1971-1977: Lebiush Lehrer auditorium Camp Boiberik, Rhinebeck New York. Camp musicals, Friday night services and Gene Lewin & David Vogel “jamming” on Jumping Jack Flash. Yes, Gene and David played that song for six years straight.

1975-1978:  Greenwich Village, NYC. Under the arches of Washington Square Park to be more specific. Walked through the snow on Bleeker street, and made believe I was Dylan on the cover of Freewheeling Bob Dylan.

1975-1979:  Madison Square Garden: Floor Seats for Bruce Springsteen, Bob Dylan, The Grateful Dead, No Nukes, and many more. Don’t fight it; there is nothing as powerful as a arena or stadium-sized sing-a-long.

1975-1979:  Disc-O-Mat record store on 59th street and Lexington Avenue. $4.99 an album. Great stock, great vibe. It was Tower Records before Tower came east.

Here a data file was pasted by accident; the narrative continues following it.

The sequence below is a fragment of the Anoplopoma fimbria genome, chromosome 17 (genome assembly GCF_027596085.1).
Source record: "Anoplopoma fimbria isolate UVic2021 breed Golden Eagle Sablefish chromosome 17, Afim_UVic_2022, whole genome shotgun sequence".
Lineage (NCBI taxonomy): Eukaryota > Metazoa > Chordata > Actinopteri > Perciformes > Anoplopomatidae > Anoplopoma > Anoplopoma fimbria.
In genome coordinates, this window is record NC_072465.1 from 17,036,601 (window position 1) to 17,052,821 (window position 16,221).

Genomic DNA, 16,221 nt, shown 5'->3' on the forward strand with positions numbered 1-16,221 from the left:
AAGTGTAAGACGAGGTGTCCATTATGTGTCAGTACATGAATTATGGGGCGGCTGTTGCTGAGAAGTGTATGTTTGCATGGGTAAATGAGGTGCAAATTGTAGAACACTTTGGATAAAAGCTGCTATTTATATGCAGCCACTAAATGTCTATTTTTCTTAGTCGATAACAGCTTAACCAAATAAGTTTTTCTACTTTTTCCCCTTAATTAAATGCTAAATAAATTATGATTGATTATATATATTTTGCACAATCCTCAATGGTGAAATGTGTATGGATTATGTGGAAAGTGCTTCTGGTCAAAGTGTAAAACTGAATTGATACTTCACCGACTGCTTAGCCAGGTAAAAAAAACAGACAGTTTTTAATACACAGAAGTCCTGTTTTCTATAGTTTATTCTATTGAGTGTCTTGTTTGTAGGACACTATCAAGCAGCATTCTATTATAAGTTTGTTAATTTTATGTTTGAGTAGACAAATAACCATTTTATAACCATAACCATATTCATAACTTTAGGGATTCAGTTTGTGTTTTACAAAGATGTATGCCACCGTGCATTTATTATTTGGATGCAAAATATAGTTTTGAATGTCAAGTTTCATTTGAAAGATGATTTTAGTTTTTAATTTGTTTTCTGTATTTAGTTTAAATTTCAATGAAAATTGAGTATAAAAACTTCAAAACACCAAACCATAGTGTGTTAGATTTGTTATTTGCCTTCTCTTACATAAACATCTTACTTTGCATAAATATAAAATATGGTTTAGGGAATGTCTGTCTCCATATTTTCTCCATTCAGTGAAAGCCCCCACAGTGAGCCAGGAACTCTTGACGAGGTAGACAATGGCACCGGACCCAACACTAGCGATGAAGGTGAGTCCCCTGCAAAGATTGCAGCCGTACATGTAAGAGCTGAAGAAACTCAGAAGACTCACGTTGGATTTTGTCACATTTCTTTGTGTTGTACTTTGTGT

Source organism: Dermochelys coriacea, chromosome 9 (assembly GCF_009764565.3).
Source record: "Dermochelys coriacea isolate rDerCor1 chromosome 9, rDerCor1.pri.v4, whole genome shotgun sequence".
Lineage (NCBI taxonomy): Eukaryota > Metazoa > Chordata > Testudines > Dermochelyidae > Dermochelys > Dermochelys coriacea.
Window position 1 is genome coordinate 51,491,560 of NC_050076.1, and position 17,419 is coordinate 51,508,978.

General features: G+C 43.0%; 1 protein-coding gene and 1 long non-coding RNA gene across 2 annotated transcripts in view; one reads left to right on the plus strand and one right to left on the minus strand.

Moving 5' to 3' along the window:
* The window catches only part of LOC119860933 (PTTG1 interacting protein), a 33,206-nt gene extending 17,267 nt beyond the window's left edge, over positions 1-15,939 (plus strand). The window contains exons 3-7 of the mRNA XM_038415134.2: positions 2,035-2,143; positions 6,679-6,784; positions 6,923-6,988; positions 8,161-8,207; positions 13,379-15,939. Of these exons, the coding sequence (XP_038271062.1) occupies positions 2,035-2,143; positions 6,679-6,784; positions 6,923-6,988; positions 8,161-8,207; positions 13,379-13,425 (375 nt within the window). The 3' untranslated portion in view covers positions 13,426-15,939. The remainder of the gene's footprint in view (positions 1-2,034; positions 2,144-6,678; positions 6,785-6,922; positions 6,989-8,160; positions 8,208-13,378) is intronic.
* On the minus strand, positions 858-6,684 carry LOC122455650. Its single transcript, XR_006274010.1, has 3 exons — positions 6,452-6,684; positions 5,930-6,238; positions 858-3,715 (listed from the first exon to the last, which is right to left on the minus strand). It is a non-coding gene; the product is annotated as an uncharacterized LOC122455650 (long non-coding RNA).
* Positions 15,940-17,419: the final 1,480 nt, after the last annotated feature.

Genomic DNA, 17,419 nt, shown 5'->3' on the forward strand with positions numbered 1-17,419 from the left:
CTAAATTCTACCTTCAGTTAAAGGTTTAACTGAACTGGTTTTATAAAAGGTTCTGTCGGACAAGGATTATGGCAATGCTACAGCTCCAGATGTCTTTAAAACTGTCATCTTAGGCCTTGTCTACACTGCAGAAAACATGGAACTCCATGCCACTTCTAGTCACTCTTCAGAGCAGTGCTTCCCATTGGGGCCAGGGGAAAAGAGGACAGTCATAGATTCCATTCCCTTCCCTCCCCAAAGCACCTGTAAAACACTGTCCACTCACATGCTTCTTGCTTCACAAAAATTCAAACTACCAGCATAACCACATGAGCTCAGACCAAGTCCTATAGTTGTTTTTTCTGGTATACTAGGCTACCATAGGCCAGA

1979-1982: Club 57, Tier 3, and the Mudd Club.  Trust me, “Dead Rock Star Night” was the PG rated version. Downtown Club Culture and all that it entailed.

1980-1981: 99 Records at 99 MacDougal Street, Greenwich Village. I actually managed to spend $20 there for an import version of London Calling on New Years Day.  You really had to work to spend that kind of money on an album in 1980.

1979-1982: On-Air studio and record library, WCDB –Albany. Today (10/11/11) is College Radio Day. Remember, If Al Gore really had invented the internet, he would have run a fanzine and programmed a College Radio speciality show in the early 80’s.

1980-1982: JB Scott’s Rock Club, Central Avenue Albany New York: Everybody played JB Scott’s, as Albany routed well with New York and Boston. U2, The Specials, The Jam, Lene Lovich, David Johansen, plus many many more. (Honorable mention should go to The Chateau Lounge, site of R.E.M.’s legendary 11/23/1982 performance)

1983-1987: Maxwell’s, 1039 Washington Street, Hoboken New Jersey. The Bongos, DB’s, Raybeats, The Feelies, Sonic Youth, Husker Du, and a host of others on-stage. Steve Fallon, Glenn Morrow and Peter Buck at the bar.